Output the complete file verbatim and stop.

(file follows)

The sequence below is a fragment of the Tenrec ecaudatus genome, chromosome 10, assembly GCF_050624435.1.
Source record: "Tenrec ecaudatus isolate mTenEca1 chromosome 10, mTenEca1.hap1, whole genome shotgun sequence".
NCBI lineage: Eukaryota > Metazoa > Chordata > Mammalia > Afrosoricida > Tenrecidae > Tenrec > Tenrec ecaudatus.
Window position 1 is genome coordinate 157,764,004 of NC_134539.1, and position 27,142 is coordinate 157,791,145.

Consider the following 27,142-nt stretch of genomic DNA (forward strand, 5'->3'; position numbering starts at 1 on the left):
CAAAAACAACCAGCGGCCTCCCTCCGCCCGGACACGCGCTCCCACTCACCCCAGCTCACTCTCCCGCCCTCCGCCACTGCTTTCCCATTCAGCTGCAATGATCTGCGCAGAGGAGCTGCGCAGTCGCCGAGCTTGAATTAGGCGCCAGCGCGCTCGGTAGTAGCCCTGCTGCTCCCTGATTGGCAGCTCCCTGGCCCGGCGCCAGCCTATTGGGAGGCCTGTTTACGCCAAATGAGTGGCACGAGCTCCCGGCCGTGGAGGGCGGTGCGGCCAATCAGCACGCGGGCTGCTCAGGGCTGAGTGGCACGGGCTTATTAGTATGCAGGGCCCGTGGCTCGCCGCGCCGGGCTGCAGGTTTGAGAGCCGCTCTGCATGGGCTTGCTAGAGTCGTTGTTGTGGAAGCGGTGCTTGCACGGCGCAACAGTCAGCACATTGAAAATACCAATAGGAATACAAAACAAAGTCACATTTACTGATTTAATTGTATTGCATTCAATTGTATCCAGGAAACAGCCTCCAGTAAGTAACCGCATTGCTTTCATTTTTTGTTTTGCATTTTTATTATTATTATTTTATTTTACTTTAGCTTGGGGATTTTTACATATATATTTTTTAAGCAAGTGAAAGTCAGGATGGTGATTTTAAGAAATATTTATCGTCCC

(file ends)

The sequence below is a fragment of the Tenrec ecaudatus genome, chromosome 10, assembly GCF_050624435.1.
Source record: "Tenrec ecaudatus isolate mTenEca1 chromosome 10, mTenEca1.hap1, whole genome shotgun sequence".
NCBI lineage: Eukaryota > Metazoa > Chordata > Mammalia > Afrosoricida > Tenrecidae > Tenrec > Tenrec ecaudatus.
Window position 1 is genome coordinate 157,764,004 of NC_134539.1, and position 27,142 is coordinate 157,791,145.

Consider the following 27,142-nt stretch of genomic DNA (forward strand, 5'->3'; position numbering starts at 1 on the left):
CAAAAACAACCAGCGGCCTCCCTCCGCCCGGACACGCGCTCCCACTCACCCCAGCTCACTCTCCCGCCCTCCGCCACTGCTTTCCCATTCAGCTGCAATGATCTGCGCAGAGGAGCTGCGCAGTCGCCGAGCTTGAATTAGGCGCCAGCGCGCTCGGTAGTAGCCCTGCTGCTCCCTGATTGGCAGCTCCCTGGCCCGGCGCCAGCCTATTGGGAGGCCTGTTTACGCCAAATGAGTGGCACGAGCTCCCGGCCGTGGAGGGCGGTGCGGCCAATCAGCACGCGGGCTGCTCAGGGCTGAGTGGCACGGGCTTATTAGTATGCAGGGCCCGTGGCTCGCCGCGCCGGGCTGCAGGTTTGAGAGCCGCTCTGCATGGGCTTGCTAGAGTCGTTGTTGTGGAAGCGGTGCTTGCACGGCGCAACAGTCAGCACATTGAAAATACCAATAGGAATACAAAACAAAGTCACATTTACTGATTTAATTGTATTGCATTCAATTGTATCCAGGAAACAGCCTCCAGTAAGTAACCGCATTGCTTTCATTTTTTGTTTTGCATTTTTATTATTATTATTTTATTTTACTTTAGCTTGGGGATTTTTACATATATATTTTTTAAGCAAGTGAAAGTCAGGATGGTGATTTTAAGAAATATTTATCGTCCC